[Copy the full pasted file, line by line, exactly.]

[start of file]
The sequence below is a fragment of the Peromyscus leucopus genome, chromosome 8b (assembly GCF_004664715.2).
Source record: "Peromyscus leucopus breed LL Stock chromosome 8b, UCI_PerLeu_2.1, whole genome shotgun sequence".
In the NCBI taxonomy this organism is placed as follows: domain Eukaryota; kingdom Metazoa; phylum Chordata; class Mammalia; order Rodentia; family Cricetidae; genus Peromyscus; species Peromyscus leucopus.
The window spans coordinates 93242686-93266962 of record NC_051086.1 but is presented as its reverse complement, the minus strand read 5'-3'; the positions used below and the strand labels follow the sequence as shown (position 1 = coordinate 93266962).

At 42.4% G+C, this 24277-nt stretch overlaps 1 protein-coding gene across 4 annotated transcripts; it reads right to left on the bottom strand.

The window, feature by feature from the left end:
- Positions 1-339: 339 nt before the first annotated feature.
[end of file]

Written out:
The sequence below is a fragment of the Peromyscus leucopus genome, chromosome 8b (assembly GCF_004664715.2).
Source record: "Peromyscus leucopus breed LL Stock chromosome 8b, UCI_PerLeu_2.1, whole genome shotgun sequence".
In the NCBI taxonomy this organism is placed as follows: domain Eukaryota; kingdom Metazoa; phylum Chordata; class Mammalia; order Rodentia; family Cricetidae; genus Peromyscus; species Peromyscus leucopus.
The window spans coordinates 93242686-93266962 of record NC_051086.1 but is presented as its reverse complement, the minus strand read 5'-3'; the positions used below and the strand labels follow the sequence as shown (position 1 = coordinate 93266962).

At 42.4% G+C, this 24277-nt stretch overlaps 1 protein-coding gene across 4 annotated transcripts; it reads right to left on the bottom strand.

The window, feature by feature from the left end:
- Positions 1-339: 339 nt before the first annotated feature.